Rev. David Judge
As we prepare to conclude calendar year 2020 in a few weeks, we’ve asked some of our pastors to answer the question: What did you see in 2020, and what did you learn from it? The second pastor to answer that question for us is Pastor David Judge of First Baptist Church of Cornelius. Here is what he has seen this year:
At the beginning of 2020, it appeared that it would be a good year for the church. We had averaged 65 people in attendance in the fourth quarter of 2019. January attendance was 69. February, 79. Then COVID hit.
Five years ago, we were at the edge of the cliff. The pastor had resigned. His ministry team left with him. Members left also presumably looking for a fresh start. We were heavily in debt and low in attendance with about 45 on any given Sunday.
Five years later, we were strong and growing again. Attendance was up, giving was up, baptisms up, membership up, and salvations up. Zero debt. Then COVID hit.
At first, we weren’t sure what to do. So, we fell back on what had brought us from the edge the first time.
Rule # – Love God. Worship and the preaching of the Word were the priority. By God’s grace we had started streaming the sermons in January, so the technology was all in place to continue. We stayed open while other churches were closing. Our smaller size was a blessing. When the restrictions to indoor meetings were set at 100 people, we stayed open. When those restrictions dropped to 50 and then 10, we thought best to obey the governing authorities and continue streaming only. But as soon as the judge ruled that places of worship were exempt, we went right back to worship in the sanctuary.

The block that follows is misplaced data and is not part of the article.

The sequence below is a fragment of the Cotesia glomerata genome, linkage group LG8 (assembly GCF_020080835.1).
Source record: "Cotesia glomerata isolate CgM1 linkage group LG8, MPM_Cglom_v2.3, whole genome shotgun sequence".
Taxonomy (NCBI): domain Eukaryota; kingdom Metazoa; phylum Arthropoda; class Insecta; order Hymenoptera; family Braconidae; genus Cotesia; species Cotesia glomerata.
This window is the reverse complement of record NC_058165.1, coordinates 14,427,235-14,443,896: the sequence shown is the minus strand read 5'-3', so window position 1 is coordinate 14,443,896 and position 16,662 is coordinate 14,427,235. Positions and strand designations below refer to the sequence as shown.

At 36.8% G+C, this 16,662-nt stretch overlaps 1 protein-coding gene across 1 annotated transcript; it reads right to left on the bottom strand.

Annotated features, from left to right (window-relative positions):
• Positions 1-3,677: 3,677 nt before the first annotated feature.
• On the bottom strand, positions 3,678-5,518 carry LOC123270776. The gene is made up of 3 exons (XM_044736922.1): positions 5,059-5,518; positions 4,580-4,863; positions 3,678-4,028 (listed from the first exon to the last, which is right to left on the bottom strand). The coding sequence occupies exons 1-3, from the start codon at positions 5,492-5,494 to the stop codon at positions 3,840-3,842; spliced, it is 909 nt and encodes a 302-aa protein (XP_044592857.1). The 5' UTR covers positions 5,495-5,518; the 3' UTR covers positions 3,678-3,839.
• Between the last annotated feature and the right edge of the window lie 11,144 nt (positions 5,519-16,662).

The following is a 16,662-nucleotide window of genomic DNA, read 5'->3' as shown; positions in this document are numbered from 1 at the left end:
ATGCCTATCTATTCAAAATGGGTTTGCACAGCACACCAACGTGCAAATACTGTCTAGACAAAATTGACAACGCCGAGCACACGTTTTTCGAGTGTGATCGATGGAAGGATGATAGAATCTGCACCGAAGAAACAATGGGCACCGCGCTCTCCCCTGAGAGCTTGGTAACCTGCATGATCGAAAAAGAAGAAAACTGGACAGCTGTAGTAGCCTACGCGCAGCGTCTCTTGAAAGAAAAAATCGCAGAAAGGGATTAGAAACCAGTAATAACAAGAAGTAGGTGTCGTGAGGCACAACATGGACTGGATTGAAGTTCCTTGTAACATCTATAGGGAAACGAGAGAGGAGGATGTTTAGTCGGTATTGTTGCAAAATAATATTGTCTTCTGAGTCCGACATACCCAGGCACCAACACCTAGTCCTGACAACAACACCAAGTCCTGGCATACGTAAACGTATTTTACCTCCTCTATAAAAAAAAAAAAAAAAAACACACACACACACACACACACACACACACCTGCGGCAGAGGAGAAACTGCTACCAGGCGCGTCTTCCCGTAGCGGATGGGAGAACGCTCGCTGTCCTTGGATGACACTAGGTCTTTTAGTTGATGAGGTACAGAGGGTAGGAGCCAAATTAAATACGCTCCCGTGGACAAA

Rule #2 – Love your neighbor. Next to resume were outreach and missions. Five years ago, we turned our focus outward. We marked our mission field to be a half mile radius around the church. We built a strong relationship with the elementary school down the street. We developed strategic partnerships with other ministries. As their needs grew with the spread of the virus, we were there to assist them.
We made 100 sandwiches the first day the schools were closed. The lunches were delivered to kids in the neighborhood who wouldn’t otherwise have had lunch that day. We did this every day for two weeks. We stood in the gap until a larger organization relieved us.
When the schools began remote learning, we partnered with another ministry to provide a free, safe remote learning environment with Internet access in our fellowship hall where the children could be easily distanced. We served 30 local kids daily at our camp.
We became a food distribution site. We delivered Thanksgiving meals. Now, we are collecting Christmas gifts for kids in need. All within a half mile radius of our church.
An important question to consider: If you and your church were to disappear off the face of the earth tomorrow, would anyone in the community around you notice you were gone? As I look back on 2020, I can answer that question with a resounding YES. What I have learned in 2020 is this: There are those who will say that the church is not an essential business. In our community, I can prove otherwise.
Watch for more of what our Pastors have seen in 2020 in the coming days.